I create, promote and allow the feelings and behaviours that I want in my life and I give to myself the things that I want to experience.

Don’t love me? Fine. I’ll love myself enough for the both of us. Knowing that no one external can take that feeling away is liberating.

Therapy is sexy.

There is nothing more attractive than a person prepared to own his or her shit. We are all messed up in some way or another; it’s just a matter of how, and to what degree. To accept that fact is to be a real adult in this world—to take responsibility for our own happiness and to stop blaming others when life is hard, or when they don’t meet our expectations.

If a man is willing to face his issues, my god is he a man in my eyes. If he is able to work on himself with the intention of becoming the best version of himself that he can be, for himself, and subsequently for his relationships, that is a serious turn-on. I know that he is going to show up for me, for his family, and he is going to address the issues that he doesn’t want to pass onto his kids.

A good father is hugely appealing.

The fact that you care about your mental health is as significant to me as you taking care of yourself physically. Mental grooming is way more important than working on your washboard abs (though I won’t deny, I like those too).

We don’t have to be perfect; heaven knows that I’m not. We just have to be willing to participate in our own growth, and that will speak to my mind, my soul and to my body in ways you could never imagine.

Originally published here at Elephant Journal

grief · love · Spiritual · Wellness

Tears in Savasana

Savasana_artistic

Familiar excuses skulk uninvited into my thoughts:

‘I’m totally exhausted.’

‘I won’t get home until so late.’

‘One week off won’t make a difference anyway.’

Lethargy assaults my limbs, bringing me close to tears at the thought of the gruelling 1.5 hours of class ahead. I tap away at my keyboard, ignoring the enticement of home. The easy option.

Sometimes I surrender to temptation; my tight shoulders wrapped in a cloak of guilt, punishing me for my choice. Most times I close the door on it quickly, banishing the unwanted trespasser stealing quietly through my mind.

The studio doors open to a secret world. Soft melodies drift ethereally around me, quieting my busy mind. There are no lyrics to distract me. The low lights glow like a midsummer moon in whites and purples—a welcome change to the unforgiving glare of my day.

I relax.

My routine is clockwork and comforting. I greet my teacher, change quickly, and roll out my equipment in the same spot. I stare up at the Chinese lantern suspended above me like a white cloud. I imagine the stories it could tell of this very room.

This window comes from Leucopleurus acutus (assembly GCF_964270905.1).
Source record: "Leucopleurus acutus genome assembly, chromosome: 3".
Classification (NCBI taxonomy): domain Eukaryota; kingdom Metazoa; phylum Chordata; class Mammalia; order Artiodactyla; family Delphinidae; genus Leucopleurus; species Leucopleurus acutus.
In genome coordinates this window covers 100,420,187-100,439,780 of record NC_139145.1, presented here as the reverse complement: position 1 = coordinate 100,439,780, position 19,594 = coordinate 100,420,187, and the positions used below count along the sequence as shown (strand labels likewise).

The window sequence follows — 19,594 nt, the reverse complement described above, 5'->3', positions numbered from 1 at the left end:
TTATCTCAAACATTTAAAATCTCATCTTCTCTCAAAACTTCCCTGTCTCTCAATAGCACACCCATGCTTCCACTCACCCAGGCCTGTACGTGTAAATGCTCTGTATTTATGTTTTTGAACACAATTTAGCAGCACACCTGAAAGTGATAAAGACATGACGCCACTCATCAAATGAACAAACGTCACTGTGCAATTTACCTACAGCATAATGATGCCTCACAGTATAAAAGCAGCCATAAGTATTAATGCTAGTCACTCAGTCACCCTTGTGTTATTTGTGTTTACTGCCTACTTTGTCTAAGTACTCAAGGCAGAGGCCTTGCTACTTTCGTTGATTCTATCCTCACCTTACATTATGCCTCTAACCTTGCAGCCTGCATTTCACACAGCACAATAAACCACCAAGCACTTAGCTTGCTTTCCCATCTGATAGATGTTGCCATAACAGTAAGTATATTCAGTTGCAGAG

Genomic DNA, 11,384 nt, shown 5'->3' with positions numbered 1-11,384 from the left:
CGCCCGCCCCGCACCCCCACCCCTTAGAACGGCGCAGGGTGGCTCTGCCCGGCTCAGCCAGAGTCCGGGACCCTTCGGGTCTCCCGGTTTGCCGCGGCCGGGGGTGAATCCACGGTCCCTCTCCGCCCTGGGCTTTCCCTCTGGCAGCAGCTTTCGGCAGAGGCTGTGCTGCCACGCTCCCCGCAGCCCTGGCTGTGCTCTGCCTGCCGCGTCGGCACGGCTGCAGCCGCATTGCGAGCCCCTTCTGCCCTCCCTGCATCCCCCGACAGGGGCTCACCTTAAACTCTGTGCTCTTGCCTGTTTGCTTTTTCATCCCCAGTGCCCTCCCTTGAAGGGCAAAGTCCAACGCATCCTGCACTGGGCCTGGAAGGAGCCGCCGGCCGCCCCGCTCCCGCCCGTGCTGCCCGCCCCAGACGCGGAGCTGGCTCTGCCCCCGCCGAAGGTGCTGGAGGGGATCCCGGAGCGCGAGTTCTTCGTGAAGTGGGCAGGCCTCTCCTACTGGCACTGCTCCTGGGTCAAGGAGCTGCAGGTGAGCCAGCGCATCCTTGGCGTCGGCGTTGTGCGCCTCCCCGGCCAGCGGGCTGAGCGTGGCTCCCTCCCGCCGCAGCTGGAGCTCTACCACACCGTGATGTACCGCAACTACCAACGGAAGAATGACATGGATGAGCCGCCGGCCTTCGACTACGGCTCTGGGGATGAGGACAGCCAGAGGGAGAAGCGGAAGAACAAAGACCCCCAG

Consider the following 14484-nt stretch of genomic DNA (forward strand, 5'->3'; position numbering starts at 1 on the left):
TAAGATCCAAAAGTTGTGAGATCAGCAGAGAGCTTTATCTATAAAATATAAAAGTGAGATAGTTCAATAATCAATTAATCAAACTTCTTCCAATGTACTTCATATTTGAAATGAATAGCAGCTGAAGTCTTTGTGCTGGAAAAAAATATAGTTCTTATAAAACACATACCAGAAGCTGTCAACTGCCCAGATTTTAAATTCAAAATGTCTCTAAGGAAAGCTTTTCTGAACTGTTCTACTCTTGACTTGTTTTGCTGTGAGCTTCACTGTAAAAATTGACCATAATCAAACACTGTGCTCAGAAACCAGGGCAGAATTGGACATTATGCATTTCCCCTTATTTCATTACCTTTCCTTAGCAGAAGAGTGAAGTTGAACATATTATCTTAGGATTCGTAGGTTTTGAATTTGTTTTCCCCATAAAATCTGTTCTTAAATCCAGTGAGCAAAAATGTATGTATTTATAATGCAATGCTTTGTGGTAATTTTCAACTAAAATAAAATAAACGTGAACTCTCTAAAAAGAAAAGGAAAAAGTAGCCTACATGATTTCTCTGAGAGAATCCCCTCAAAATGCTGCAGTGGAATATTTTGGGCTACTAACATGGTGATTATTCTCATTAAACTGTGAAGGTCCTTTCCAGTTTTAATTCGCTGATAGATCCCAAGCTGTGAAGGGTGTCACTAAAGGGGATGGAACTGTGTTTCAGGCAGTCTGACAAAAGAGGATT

Laying back on my bolster I start to take notice of my breath, imagining that the sea rises and crashes within my chest.

Sometimes it does.

The roaring waves take me and slow me. They caress me with their undulating rhythm until I am calm.

My stiff body screams out with the first pose and I fight to hold for my pain. Every part of me cries out to drop to my knees, to relief. I refuse. I know that this is part of the process.

Oh body, you cannot beat me.

Life teaches us to avoid discomfort at all cost. Yoga shows us how to embrace it, to use our life force to battle our physical limitations. To breathe on through it. Inhale deeply. Imagine the roaring river of oxygen flowing to the parts that rage against you in violent protest.

Exhale. Feel your muscles relax. Let them go. Sink lower than you ever realised you could. Inhale.

Salute the sun. Become a warrior. A dog. A cobra. You can be whatever your body desires now. The world is yours as you twist, stretch, lift and bend your way through the hour. Time is meaningless here.

I embrace my inner goddess. My limbs flex in ways I never imagined possible and my cares exist only in dreams. I can do anything. My world is only my breath, in and out, and my appreciation for my strength, for my balance and for the stillness in me.

I have much to learn, watching my teacher in awe. But I am not overwhelmed, rather inspired by possibility. She symbolizes a path dappled in sunshine, and I hope to walk there too someday.

We finally reach the point that I have waited patiently all week for: Savasana- The Corpse Pose.

A rare fifteen minutes where there are no distractions. No phone. No talking. No pain. Alone with my breath, and my thoughts.